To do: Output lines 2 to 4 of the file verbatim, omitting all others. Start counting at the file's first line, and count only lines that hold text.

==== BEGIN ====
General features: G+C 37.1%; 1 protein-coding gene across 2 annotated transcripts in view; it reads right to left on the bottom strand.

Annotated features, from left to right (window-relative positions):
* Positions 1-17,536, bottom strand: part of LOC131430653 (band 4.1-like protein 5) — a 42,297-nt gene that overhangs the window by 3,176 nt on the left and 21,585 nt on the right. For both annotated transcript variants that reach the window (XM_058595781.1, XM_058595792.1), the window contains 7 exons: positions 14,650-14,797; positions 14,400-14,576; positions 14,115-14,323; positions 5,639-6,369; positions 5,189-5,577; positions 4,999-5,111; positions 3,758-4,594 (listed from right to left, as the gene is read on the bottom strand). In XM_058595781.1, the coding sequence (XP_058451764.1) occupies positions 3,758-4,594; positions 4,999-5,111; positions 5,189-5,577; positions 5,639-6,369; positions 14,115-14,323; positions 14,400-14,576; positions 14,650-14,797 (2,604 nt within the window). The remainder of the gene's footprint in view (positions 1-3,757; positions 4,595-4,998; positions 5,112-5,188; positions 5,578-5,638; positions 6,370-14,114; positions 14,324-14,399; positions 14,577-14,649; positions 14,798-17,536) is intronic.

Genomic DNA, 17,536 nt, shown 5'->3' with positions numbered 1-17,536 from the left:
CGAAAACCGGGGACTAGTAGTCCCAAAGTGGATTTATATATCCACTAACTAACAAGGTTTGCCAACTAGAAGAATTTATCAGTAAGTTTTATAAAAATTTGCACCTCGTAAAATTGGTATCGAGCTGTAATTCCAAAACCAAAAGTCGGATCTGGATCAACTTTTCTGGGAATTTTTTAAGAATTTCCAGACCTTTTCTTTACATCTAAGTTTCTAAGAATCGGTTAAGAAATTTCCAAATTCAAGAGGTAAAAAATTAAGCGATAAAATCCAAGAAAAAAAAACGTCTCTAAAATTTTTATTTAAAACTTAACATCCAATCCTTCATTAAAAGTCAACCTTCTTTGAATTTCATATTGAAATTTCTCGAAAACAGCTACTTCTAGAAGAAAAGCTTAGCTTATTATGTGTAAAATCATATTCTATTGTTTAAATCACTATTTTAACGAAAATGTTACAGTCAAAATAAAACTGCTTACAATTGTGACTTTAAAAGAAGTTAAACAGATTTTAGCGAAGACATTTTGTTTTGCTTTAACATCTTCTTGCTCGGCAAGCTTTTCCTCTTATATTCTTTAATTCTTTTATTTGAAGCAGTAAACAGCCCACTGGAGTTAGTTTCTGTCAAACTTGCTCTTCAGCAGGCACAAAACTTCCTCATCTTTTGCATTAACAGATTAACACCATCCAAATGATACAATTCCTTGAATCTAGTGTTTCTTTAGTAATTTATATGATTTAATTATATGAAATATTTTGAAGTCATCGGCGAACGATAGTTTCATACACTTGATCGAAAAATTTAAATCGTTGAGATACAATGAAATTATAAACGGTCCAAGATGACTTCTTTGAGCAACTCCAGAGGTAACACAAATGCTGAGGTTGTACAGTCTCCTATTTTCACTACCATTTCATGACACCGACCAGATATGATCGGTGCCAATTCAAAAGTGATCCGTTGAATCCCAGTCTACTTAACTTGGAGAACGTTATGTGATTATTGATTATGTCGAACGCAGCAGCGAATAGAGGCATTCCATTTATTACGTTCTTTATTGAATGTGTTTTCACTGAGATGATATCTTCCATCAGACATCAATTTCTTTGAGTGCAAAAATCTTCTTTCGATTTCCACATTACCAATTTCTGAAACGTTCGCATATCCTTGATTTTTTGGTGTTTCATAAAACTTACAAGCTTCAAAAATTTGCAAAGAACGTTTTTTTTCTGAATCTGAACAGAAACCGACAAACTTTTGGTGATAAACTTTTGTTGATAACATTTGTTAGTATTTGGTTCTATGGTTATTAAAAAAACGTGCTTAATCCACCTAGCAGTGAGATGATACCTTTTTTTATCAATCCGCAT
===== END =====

Annotated features, from left to right (window-relative positions):
* Positions 1-17,536, bottom strand: part of LOC131430653 (band 4.1-like protein 5) — a 42,297-nt gene that overhangs the window by 3,176 nt on the left and 21,585 nt on the right. For both annotated transcript variants that reach the window (XM_058595781.1, XM_058595792.1), the window contains 7 exons: positions 14,650-14,797; positions 14,400-14,576; positions 14,115-14,323; positions 5,639-6,369; positions 5,189-5,577; positions 4,999-5,111; positions 3,758-4,594 (listed from right to left, as the gene is read on the bottom strand). In XM_058595781.1, the coding sequence (XP_058451764.1) occupies positions 3,758-4,594; positions 4,999-5,111; positions 5,189-5,577; positions 5,639-6,369; positions 14,115-14,323; positions 14,400-14,576; positions 14,650-14,797 (2,604 nt within the window). The remainder of the gene's footprint in view (positions 1-3,757; positions 4,595-4,998; positions 5,112-5,188; positions 5,578-5,638; positions 6,370-14,114; positions 14,324-14,399; positions 14,577-14,649; positions 14,798-17,536) is intronic.

Genomic DNA, 17,536 nt, shown 5'->3' with positions numbered 1-17,536 from the left: